Understanding the Gluteal Muscles

Do your glute exercises!

It’s a message we as runners hear consistently.

It certainly seems to be the consensus within the sports medicine community that the function of your gluteal muscles, and hip strength/stability in general, is a big factor in protecting our knees when we run. In fact, the consequences of having poorly functioning glutes can be wide-reaching across the body.

While we often talk about ‘the glutes’ in general, I am however often surprised how infrequently we discuss the differences between the different muscles that comprise the glute complex.

In the video above, I take a few minutes to explain the differences between gluteus maximus, gluteus medius and gluteus minimus; their individual anatomy, functions and role in running gait.

Glute Activation & Hip Mobility Routines >>
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Last updated on March 2nd, 2021.


  1. Great video James!

    Short and informative. Great majority of commonly available information advises people on what to do but not why do thy need to do it, therefore leaving them without basic understanding what exactly they trying to achieve conducting a certain set of exercises (similar to: “if you want to improve your running then stand on your head and eat 5 jelly beans 5 times a week”). It was nice to hear such a content covered just in 9min time. Hope to see more of these in the future.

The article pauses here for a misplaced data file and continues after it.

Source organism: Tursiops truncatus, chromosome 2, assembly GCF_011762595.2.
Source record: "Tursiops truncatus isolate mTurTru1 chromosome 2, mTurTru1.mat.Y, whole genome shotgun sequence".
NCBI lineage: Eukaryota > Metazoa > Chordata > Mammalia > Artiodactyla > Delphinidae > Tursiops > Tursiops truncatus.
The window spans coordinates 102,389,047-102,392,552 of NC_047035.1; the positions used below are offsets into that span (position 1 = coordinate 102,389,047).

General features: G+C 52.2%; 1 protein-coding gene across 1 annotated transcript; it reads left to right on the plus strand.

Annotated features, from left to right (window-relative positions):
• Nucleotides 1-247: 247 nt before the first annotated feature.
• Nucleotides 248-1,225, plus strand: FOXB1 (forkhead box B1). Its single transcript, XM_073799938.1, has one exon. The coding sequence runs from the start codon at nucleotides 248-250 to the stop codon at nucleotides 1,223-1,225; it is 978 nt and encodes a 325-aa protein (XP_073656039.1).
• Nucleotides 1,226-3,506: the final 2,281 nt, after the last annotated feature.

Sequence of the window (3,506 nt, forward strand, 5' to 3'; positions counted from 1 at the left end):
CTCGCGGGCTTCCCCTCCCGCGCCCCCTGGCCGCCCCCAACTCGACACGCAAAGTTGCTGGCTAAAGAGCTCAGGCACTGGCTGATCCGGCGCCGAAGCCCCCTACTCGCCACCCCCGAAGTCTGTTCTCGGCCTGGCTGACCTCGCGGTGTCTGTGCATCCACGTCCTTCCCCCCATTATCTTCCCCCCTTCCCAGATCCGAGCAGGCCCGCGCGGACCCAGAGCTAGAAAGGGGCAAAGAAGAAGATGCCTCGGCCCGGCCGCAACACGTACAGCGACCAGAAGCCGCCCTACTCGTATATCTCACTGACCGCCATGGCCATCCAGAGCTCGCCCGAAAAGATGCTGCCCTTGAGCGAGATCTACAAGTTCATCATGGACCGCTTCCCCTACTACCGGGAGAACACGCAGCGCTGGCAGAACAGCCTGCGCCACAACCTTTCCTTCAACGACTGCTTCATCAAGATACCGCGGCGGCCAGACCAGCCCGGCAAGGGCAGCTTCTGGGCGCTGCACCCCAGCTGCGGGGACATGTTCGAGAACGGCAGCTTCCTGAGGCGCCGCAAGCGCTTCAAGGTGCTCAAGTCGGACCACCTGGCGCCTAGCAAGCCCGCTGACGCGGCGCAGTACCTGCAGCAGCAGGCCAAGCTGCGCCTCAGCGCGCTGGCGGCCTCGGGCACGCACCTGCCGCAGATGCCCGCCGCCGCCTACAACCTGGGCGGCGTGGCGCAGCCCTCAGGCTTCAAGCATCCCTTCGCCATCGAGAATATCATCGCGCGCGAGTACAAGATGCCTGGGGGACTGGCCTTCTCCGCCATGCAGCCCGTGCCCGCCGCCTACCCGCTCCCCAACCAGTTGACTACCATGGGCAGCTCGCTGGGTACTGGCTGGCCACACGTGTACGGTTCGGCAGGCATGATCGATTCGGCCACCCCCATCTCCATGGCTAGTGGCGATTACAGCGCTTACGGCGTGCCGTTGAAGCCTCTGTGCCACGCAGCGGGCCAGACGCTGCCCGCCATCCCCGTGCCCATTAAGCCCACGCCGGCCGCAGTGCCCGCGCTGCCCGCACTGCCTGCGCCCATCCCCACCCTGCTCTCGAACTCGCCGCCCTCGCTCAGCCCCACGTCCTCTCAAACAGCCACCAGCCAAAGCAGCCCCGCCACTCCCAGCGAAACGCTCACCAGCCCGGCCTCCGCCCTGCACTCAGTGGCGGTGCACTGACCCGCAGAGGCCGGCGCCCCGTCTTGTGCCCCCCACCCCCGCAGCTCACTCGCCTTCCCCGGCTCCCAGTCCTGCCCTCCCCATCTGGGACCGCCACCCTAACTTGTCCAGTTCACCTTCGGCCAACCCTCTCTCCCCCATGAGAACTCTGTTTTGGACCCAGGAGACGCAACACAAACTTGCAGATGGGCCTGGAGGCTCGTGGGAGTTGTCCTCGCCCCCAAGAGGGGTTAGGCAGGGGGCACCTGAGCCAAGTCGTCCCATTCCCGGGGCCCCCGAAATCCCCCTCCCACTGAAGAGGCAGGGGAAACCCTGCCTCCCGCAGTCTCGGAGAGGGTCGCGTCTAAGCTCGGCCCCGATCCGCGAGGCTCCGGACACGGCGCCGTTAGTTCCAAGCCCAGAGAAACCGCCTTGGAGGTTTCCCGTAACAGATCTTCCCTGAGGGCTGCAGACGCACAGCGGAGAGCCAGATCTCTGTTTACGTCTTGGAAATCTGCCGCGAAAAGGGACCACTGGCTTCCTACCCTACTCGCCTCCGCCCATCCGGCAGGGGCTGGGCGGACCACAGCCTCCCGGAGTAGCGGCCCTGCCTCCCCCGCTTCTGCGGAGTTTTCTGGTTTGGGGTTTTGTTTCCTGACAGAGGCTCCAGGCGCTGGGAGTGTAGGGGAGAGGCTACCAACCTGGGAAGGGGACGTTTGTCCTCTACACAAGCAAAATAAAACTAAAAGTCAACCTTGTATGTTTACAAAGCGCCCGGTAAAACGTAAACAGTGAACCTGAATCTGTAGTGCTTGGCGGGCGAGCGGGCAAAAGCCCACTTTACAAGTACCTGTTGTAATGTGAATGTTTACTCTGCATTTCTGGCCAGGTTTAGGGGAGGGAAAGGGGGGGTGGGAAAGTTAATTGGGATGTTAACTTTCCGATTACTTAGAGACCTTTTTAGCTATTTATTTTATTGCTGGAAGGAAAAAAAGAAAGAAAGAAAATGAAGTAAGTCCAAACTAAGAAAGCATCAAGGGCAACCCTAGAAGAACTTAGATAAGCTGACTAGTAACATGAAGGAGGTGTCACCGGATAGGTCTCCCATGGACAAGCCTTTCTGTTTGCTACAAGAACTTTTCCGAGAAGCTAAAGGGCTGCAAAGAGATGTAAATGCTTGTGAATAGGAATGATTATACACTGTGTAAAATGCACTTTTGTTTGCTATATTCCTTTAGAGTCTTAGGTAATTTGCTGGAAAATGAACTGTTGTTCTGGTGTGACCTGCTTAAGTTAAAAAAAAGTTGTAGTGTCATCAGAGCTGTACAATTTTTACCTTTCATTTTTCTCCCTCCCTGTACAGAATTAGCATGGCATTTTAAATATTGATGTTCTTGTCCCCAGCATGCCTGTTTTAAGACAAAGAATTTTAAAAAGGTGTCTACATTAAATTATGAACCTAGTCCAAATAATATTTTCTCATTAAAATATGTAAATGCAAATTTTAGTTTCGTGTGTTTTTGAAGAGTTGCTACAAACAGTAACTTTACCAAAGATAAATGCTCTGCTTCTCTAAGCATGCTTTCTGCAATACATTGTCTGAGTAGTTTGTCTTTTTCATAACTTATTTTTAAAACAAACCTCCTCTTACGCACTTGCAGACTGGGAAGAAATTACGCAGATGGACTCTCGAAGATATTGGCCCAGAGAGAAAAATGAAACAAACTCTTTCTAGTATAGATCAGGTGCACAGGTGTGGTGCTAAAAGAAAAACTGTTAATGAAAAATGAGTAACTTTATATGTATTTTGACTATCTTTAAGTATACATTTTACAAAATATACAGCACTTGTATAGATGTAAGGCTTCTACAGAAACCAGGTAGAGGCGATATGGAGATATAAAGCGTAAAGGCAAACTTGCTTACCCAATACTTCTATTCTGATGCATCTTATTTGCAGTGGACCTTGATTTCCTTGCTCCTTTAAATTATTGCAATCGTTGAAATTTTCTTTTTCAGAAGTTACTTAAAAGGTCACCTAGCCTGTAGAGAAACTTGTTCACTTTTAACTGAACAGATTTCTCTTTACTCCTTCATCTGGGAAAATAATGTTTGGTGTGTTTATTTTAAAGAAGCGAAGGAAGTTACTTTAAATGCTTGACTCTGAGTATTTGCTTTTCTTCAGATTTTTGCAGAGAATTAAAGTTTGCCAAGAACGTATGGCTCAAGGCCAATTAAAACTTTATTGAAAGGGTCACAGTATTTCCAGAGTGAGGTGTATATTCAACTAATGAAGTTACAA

1. Thanks Ivan!

      Short, insightful and practical were the three words I had in mind when filming this. Glad it came across this way 🙂

      I completely agree with you. In my experience, when it comes to rehab exercises to be done as ‘homework’ athletes tend to be more compliant when they understand WHY they are doing each exercise…

      I’m looking to produce a whole load more video content in the coming months. Let me know what you’d find helpful, and I’ll look to cover it in a future video.



      1. Jame, perhaps you could put together some information on core development specific to endurance athletes. There is plenty of things out there on crunches and other dynamic workouts, however, the question is whether anything out of it actually relevant to endurance running?

  2. Hi,